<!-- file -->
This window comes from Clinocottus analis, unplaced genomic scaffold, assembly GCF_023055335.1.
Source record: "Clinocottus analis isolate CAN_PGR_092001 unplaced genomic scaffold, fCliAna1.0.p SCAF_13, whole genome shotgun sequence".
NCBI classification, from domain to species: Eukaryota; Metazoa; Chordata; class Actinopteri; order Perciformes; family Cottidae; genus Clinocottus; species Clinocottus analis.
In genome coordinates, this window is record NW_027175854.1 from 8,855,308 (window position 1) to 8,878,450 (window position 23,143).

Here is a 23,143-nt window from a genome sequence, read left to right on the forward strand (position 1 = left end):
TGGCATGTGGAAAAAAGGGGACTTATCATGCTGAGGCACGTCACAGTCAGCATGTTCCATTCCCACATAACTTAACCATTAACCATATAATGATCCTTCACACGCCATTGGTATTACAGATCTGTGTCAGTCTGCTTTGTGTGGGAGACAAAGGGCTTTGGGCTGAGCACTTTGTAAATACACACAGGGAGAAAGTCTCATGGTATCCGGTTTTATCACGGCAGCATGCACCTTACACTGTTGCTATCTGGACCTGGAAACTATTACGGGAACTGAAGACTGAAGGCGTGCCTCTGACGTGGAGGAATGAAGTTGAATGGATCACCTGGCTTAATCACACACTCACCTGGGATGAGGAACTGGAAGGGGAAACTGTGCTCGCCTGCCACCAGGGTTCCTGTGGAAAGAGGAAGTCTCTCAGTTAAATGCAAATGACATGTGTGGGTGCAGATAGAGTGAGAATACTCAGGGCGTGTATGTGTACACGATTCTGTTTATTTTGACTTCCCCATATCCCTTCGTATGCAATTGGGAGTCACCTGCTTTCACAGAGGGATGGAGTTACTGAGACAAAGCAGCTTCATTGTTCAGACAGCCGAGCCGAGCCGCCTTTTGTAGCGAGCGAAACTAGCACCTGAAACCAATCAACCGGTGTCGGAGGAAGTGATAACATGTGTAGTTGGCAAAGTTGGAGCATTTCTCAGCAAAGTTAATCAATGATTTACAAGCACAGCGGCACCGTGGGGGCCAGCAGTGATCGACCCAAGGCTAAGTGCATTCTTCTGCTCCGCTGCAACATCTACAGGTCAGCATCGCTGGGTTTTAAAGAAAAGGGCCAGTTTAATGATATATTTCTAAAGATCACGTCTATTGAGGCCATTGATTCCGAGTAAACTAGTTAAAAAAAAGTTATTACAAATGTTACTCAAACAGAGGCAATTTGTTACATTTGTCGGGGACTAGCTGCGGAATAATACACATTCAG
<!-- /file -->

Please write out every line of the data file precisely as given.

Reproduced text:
This window comes from Clinocottus analis, unplaced genomic scaffold, assembly GCF_023055335.1.
Source record: "Clinocottus analis isolate CAN_PGR_092001 unplaced genomic scaffold, fCliAna1.0.p SCAF_13, whole genome shotgun sequence".
NCBI classification, from domain to species: Eukaryota; Metazoa; Chordata; class Actinopteri; order Perciformes; family Cottidae; genus Clinocottus; species Clinocottus analis.
In genome coordinates, this window is record NW_027175854.1 from 8,855,308 (window position 1) to 8,878,450 (window position 23,143).

Here is a 23,143-nt window from a genome sequence, read left to right on the forward strand (position 1 = left end):
TGGCATGTGGAAAAAAGGGGACTTATCATGCTGAGGCACGTCACAGTCAGCATGTTCCATTCCCACATAACTTAACCATTAACCATATAATGATCCTTCACACGCCATTGGTATTACAGATCTGTGTCAGTCTGCTTTGTGTGGGAGACAAAGGGCTTTGGGCTGAGCACTTTGTAAATACACACAGGGAGAAAGTCTCATGGTATCCGGTTTTATCACGGCAGCATGCACCTTACACTGTTGCTATCTGGACCTGGAAACTATTACGGGAACTGAAGACTGAAGGCGTGCCTCTGACGTGGAGGAATGAAGTTGAATGGATCACCTGGCTTAATCACACACTCACCTGGGATGAGGAACTGGAAGGGGAAACTGTGCTCGCCTGCCACCAGGGTTCCTGTGGAAAGAGGAAGTCTCTCAGTTAAATGCAAATGACATGTGTGGGTGCAGATAGAGTGAGAATACTCAGGGCGTGTATGTGTACACGATTCTGTTTATTTTGACTTCCCCATATCCCTTCGTATGCAATTGGGAGTCACCTGCTTTCACAGAGGGATGGAGTTACTGAGACAAAGCAGCTTCATTGTTCAGACAGCCGAGCCGAGCCGCCTTTTGTAGCGAGCGAAACTAGCACCTGAAACCAATCAACCGGTGTCGGAGGAAGTGATAACATGTGTAGTTGGCAAAGTTGGAGCATTTCTCAGCAAAGTTAATCAATGATTTACAAGCACAGCGGCACCGTGGGGGCCAGCAGTGATCGACCCAAGGCTAAGTGCATTCTTCTGCTCCGCTGCAACATCTACAGGTCAGCATCGCTGGGTTTTAAAGAAAAGGGCCAGTTTAATGATATATTTCTAAAGATCACGTCTATTGAGGCCATTGATTCCGAGTAAACTAGTTAAAAAAAAGTTATTACAAATGTTACTCAAACAGAGGCAATTTGTTACATTTGTCGGGGACTAGCTGCGGAATAATACACATTCAG